In a draft that features two potential “franchise” players, Ohio State freshman Greg Oden and University of Texas freshman Kevin Durant, this year’s lottery has taken on extra meaning. Indeed, several teams, such as the Boston Celtics and Milwaukee Bucks, have been accused of “tanking” or purposefully losing games in order to obtain a worse record and thus better odds at landing one of the first two picks. Ironically, the lottery was instituted in 1985 as a way of discouraging teams from tanking, as they would no longer be assured the first pick by virtue of having the worst record, which had been the existing procedure. This change was made after the Houston Rockets were alleged to haveHakeem Olajuwon and David Stern in 1985 purposefully lost games in the 1984-85 season in order to secure the worst record, thereby enabling them to select star center Hakeem Olajuwon from nearby University of Houston. Nevertheless, NBA teams still appear to purposefully lose games when the potential reward of a franchise player exists.

After the lottery is drawn on May 22, the draft order will be determined. Many websites, such as, Draft Express, and Chad Ford on ESPN, will then conduct “mock drafts” projecting how teams will draft on June 28. These websites also evaluate the players and assess their potential for success in the NBA. The evaluations are thorough and quite good. And we find out how correct they are when the draft is held on June 28 in Madison Square Garden.

Over the summer, the drafted players will join their respective NBA teams, and basketball commentators like ESPN’s Henry Abbott and Sports Illustrated‘s Kelly Dwyer will keep us informed as to how well these players adjust to their new situations. Some will play well, some won’t. Some will make general managers look like geniuses; others will make them look like fools. Some will be drafted into the right situation, with the right teammates, right coaches, right style of play, and, perhaps most importantly, the right opportunity to play rather than sit on the bench; others will land in a place that doesn’t suit them well, Doc Rivers and former Celtic Marcus Bankssuch as with a coach that takes a disliking or a team that has too many better players at the same position or a city that seems too far from home, and their careers will stagnate and perhaps suffer irreparable harm.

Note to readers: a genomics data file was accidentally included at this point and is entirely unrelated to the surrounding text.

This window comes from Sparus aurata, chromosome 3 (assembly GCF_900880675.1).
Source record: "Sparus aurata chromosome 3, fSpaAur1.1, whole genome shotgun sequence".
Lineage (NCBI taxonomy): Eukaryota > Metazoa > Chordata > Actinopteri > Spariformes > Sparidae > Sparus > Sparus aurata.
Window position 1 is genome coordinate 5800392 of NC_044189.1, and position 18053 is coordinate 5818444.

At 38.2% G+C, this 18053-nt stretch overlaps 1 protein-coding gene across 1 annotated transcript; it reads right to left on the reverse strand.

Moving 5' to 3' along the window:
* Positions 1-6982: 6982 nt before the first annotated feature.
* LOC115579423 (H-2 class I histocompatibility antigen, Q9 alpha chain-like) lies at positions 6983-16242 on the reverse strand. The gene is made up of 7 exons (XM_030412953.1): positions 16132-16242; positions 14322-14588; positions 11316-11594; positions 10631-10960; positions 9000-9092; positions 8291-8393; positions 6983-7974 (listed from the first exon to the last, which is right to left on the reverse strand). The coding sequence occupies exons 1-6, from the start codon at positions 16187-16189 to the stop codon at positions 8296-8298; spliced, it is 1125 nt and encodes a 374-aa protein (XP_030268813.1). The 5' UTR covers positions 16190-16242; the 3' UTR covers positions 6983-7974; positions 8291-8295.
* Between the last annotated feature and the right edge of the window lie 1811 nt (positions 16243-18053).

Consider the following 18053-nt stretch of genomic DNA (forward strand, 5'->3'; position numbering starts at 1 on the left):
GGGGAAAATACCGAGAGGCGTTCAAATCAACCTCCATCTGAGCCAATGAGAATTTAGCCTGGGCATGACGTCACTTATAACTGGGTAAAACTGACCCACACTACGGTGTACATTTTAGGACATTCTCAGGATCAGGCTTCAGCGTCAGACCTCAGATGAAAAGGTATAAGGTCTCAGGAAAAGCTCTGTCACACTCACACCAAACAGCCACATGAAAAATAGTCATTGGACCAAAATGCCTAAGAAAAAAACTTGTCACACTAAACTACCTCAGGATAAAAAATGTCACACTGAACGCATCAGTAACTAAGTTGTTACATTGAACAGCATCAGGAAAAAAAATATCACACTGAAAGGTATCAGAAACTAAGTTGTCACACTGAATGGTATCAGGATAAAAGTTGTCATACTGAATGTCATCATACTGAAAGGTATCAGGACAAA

And therein lies the situation of the NBA Draft: the success of drafted players depends largely on the situation in which they are drafted. While some drafted players, like Tim Duncan or LeBron James, are likely to excel in any situation (and, conversely, some are likely to falter in any situation), many, if not most, drafted players are situationally-dependent. Put differently, the legacies of most NBA players will depend largely on the situations in which they find themselves, even though most fans will remember them from a dispositional perspective (e.g., this guy was a great player, he should have been drafted earlier; what a bust this guy was, he never should have been a lottery pick).

Last May, Eric Weiss of Draft Express evidenced these points in a wonderful article entitled, “It’s About Situation, Not Position.” We excerpt portions of Weiss’ article below.

* * *

[S]uccess is predicated on opportunity, and opportunity is afforded to those fortunate few who find the proper situational environment for them to excel in. There are players in this league who have had great talent, but lost their moment to shine because the opportunity never came to pass. Other players have gone unnoticed and underappreciated until the right situation sprung them from the depths of anonymity and into the spotlight. . . .